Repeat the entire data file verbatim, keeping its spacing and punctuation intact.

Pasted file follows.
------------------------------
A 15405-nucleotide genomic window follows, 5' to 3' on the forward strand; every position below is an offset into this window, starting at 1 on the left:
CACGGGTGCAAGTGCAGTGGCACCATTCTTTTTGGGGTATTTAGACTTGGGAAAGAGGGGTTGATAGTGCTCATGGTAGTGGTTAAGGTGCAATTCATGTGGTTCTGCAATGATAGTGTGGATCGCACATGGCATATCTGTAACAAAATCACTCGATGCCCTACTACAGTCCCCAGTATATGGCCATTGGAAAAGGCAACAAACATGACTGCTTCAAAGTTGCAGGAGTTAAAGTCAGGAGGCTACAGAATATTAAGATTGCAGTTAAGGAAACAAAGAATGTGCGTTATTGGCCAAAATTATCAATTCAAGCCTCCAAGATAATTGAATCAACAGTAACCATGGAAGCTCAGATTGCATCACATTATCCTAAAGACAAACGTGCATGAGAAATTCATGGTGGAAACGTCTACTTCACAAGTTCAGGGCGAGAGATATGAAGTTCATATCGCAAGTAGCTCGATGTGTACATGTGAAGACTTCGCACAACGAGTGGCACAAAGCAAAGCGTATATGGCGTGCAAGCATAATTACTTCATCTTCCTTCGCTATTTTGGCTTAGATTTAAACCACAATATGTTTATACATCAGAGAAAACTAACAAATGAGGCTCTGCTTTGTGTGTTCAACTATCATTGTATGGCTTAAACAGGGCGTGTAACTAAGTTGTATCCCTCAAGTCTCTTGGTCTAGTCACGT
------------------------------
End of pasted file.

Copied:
A 15405-nucleotide genomic window follows, 5' to 3' on the forward strand; every position below is an offset into this window, starting at 1 on the left:
CACGGGTGCAAGTGCAGTGGCACCATTCTTTTTGGGGTATTTAGACTTGGGAAAGAGGGGTTGATAGTGCTCATGGTAGTGGTTAAGGTGCAATTCATGTGGTTCTGCAATGATAGTGTGGATCGCACATGGCATATCTGTAACAAAATCACTCGATGCCCTACTACAGTCCCCAGTATATGGCCATTGGAAAAGGCAACAAACATGACTGCTTCAAAGTTGCAGGAGTTAAAGTCAGGAGGCTACAGAATATTAAGATTGCAGTTAAGGAAACAAAGAATGTGCGTTATTGGCCAAAATTATCAATTCAAGCCTCCAAGATAATTGAATCAACAGTAACCATGGAAGCTCAGATTGCATCACATTATCCTAAAGACAAACGTGCATGAGAAATTCATGGTGGAAACGTCTACTTCACAAGTTCAGGGCGAGAGATATGAAGTTCATATCGCAAGTAGCTCGATGTGTACATGTGAAGACTTCGCACAACGAGTGGCACAAAGCAAAGCGTATATGGCGTGCAAGCATAATTACTTCATCTTCCTTCGCTATTTTGGCTTAGATTTAAACCACAATATGTTTATACATCAGAGAAAACTAACAAATGAGGCTCTGCTTTGTGTGTTCAACTATCATTGTATGGCTTAAACAGGGCGTGTAACTAAGTTGTATCCCTCAAGTCTCTTGGTCTAGTCACGT